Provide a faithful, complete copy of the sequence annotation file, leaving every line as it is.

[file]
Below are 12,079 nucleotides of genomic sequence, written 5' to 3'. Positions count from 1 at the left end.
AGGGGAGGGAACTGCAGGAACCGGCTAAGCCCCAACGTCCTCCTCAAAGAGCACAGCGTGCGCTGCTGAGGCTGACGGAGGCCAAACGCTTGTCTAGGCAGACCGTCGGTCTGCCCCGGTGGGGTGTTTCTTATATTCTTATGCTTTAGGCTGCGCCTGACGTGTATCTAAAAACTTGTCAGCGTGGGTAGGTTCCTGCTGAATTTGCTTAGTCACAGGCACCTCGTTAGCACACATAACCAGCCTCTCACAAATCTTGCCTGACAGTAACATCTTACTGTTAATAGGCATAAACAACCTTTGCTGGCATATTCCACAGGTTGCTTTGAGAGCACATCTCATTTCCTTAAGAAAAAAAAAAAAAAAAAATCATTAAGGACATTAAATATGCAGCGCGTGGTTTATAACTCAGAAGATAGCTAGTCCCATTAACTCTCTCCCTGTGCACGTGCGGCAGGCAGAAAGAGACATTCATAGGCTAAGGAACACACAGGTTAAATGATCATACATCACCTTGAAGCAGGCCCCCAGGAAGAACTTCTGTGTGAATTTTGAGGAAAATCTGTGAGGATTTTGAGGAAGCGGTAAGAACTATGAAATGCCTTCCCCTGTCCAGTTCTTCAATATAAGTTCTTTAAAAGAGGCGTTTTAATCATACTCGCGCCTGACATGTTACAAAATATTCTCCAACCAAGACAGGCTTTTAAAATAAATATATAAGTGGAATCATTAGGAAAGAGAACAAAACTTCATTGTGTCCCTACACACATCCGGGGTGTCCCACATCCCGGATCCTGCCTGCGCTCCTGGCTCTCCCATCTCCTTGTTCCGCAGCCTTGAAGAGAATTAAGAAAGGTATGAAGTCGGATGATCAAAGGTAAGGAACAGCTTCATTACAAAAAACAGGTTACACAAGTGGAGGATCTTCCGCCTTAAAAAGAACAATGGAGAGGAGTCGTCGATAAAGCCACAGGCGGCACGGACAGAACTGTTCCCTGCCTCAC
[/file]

Below are 12,079 nucleotides of genomic sequence, written 5' to 3'. Positions count from 1 at the left end.
AGGGGAGGGAACTGCAGGAACCGGCTAAGCCCCAACGTCCTCCTCAAAGAGCACAGCGTGCGCTGCTGAGGCTGACGGAGGCCAAACGCTTGTCTAGGCAGACCGTCGGTCTGCCCCGGTGGGGTGTTTCTTATATTCTTATGCTTTAGGCTGCGCCTGACGTGTATCTAAAAACTTGTCAGCGTGGGTAGGTTCCTGCTGAATTTGCTTAGTCACAGGCACCTCGTTAGCACACATAACCAGCCTCTCACAAATCTTGCCTGACAGTAACATCTTACTGTTAATAGGCATAAACAACCTTTGCTGGCATATTCCACAGGTTGCTTTGAGAGCACATCTCATTTCCTTAAGAAAAAAAAAAAAAAAAAATCATTAAGGACATTAAATATGCAGCGCGTGGTTTATAACTCAGAAGATAGCTAGTCCCATTAACTCTCTCCCTGTGCACGTGCGGCAGGCAGAAAGAGACATTCATAGGCTAAGGAACACACAGGTTAAATGATCATACATCACCTTGAAGCAGGCCCCCAGGAAGAACTTCTGTGTGAATTTTGAGGAAAATCTGTGAGGATTTTGAGGAAGCGGTAAGAACTATGAAATGCCTTCCCCTGTCCAGTTCTTCAATATAAGTTCTTTAAAAGAGGCGTTTTAATCATACTCGCGCCTGACATGTTACAAAATATTCTCCAACCAAGACAGGCTTTTAAAATAAATATATAAGTGGAATCATTAGGAAAGAGAACAAAACTTCATTGTGTCCCTACACACATCCGGGGTGTCCCACATCCCGGATCCTGCCTGCGCTCCTGGCTCTCCCATCTCCTTGTTCCGCAGCCTTGAAGAGAATTAAGAAAGGTATGAAGTCGGATGATCAAAGGTAAGGAACAGCTTCATTACAAAAAACAGGTTACACAAGTGGAGGATCTTCCGCCTTAAAAAGAACAATGGAGAGGAGTCGTCGATAAAGCCACAGGCGGCACGGACAGAACTGTTCCCTGCCTCAC